When the first lockdown was announced back in March 2020, the country went mad for loo roll.
People stockpiled the stuff like it was the cure we all need. Before 2020 it’s not something we ever would have really worried about (unless particularly skint or you’ve forgotten to go shopping).
What can you do though if you can’t get your hands on any?
You might be surprised to find that many countries don’t rely on toilet paper the way we do in the West.
In many Asian countries, the plumbing system can’t cope with paper, and toilet roll isn’t always affordable or accessible. So what do they use? Water!
Wash it away. While you might think of a bidet, again they’re not all that common. In Asian homes and restaurants it’s common to find a ‘lota’ or washing jug. Think of a teapot shape and you’re close. They have a spout to direct the water, or you could use a clean bottle.
Metro has helpfully provided you with a step by step guide of how to get squeaky clean.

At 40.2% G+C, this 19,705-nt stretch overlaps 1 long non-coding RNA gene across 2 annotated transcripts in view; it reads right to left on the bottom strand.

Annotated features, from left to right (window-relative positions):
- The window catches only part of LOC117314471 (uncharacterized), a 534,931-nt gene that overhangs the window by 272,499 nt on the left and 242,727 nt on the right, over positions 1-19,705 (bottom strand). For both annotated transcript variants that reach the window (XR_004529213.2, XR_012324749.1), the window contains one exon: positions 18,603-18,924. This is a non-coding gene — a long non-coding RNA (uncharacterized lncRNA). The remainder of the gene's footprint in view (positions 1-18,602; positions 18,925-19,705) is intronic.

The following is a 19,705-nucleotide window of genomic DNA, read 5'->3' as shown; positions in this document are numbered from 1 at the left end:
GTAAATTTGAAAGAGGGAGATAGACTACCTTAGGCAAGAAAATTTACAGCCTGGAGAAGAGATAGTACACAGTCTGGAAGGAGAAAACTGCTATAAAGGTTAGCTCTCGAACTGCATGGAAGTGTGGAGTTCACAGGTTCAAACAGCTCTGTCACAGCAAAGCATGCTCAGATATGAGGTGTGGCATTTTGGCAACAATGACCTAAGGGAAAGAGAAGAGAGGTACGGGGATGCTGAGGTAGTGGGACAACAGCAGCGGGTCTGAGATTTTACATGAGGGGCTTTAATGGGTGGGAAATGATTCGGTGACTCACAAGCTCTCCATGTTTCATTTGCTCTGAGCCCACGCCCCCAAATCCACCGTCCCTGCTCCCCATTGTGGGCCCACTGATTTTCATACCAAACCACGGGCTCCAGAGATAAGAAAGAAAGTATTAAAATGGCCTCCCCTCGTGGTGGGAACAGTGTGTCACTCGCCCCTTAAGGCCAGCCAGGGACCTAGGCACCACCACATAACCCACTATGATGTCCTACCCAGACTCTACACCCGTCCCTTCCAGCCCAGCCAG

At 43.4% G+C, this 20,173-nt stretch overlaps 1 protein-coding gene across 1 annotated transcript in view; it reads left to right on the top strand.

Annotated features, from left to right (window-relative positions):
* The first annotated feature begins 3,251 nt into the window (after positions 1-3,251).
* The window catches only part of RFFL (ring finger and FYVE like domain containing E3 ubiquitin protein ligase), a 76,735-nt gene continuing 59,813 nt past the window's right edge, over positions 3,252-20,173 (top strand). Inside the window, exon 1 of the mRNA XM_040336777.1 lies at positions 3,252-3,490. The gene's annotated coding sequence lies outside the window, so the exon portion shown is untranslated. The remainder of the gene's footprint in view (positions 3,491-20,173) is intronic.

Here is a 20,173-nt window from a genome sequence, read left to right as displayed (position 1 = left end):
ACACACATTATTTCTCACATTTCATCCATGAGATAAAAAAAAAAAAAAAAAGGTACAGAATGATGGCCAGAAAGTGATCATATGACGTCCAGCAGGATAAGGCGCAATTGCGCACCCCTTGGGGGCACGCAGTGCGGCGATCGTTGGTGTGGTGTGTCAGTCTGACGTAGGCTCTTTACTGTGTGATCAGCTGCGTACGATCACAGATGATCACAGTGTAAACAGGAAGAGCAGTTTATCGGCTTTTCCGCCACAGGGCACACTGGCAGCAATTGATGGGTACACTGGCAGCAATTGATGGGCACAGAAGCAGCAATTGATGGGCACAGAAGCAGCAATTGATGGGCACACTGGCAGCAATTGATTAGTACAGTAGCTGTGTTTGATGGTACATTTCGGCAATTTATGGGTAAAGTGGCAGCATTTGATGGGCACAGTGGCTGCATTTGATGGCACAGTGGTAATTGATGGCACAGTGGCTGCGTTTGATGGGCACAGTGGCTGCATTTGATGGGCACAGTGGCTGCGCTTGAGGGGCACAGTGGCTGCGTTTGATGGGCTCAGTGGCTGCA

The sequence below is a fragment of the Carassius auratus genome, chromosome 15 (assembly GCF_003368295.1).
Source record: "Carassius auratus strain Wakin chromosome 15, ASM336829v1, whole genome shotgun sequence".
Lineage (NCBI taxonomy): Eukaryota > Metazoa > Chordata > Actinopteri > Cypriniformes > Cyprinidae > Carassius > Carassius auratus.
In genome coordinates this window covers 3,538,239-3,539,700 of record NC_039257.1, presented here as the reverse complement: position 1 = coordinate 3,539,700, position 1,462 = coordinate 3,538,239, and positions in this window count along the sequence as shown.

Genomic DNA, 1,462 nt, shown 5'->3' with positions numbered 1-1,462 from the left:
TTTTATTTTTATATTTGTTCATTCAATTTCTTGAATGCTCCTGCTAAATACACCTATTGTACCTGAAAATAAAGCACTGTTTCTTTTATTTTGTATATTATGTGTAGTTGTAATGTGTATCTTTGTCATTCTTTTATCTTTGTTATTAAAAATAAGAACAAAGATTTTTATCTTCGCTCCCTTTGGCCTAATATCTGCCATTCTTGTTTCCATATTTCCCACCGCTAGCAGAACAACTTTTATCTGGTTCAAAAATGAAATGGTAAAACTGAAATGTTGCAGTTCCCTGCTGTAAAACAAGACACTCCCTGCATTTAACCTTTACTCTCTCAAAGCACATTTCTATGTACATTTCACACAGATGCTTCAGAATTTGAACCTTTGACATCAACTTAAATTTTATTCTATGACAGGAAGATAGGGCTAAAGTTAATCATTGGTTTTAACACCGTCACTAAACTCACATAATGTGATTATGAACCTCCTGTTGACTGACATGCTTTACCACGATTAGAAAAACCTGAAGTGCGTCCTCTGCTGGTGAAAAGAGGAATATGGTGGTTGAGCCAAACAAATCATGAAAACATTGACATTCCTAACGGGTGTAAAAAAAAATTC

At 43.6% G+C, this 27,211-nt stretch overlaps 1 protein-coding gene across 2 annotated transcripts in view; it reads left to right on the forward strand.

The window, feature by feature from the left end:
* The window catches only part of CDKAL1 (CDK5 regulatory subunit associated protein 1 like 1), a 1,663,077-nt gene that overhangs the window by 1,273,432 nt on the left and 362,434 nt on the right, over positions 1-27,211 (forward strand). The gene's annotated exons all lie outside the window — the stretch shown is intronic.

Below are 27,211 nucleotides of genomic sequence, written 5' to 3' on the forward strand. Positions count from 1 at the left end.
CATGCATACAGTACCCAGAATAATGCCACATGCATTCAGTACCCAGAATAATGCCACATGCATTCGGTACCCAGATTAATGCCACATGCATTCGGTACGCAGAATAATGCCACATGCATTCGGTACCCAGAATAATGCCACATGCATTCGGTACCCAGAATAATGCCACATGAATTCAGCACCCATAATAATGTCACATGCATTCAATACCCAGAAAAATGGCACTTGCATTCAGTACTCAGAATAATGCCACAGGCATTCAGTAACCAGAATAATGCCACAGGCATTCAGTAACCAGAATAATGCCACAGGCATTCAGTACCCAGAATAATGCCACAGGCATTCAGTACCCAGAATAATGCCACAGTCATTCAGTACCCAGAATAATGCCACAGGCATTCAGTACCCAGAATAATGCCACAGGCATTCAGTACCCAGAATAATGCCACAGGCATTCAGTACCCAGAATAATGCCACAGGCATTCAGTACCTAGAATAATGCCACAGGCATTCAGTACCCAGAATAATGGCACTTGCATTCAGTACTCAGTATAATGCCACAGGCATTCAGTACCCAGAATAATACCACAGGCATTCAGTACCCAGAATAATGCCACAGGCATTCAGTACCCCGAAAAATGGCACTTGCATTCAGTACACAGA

- Fill the lota with lukewarm water.
- After doing your business, remain on the throne and lean forward, back or to the side.
- Pour copious amounts of water on the appropriate location.
- Use your hand to aid in the cleansing.
- Wash your hands thoroughly and dry up.
Others use a smaller version of a shower head to get clean (don’t use the actual shower head though. Not hygienic and you’ll end up with an accidental wet room for a bathroom.)
You can add soap or soapy water, but it’s not essential and many people don’t.
Newspapers, wet wipes and baby wipes are all a major no, and shouldn’t be flushed unless you want an expensive visit from the plumber. It’s also really bad for the environment.
If you can’t face the thought of just water, how about reusable toilet paper? In a similar style to cloth nappies, you can buy squares of fabric to wash and reuse. Fans of the method say this is better for the environment than disposable paper. One fan of the method told the Daily Mail that living “without toilet paper has not only saved money, but it is also environmentally friendlier, since the production of toilet paper involves the destruction of thousands of trees.”
One family said they were spending $136 a year on paper, but by switching to cloth they saved. The total cost of material, washing, detergent and water amounted to just $42 a year.
Some users did admit it can be tricky when out and about away from home.
Would you ever give up loo roll?
Image via Alamy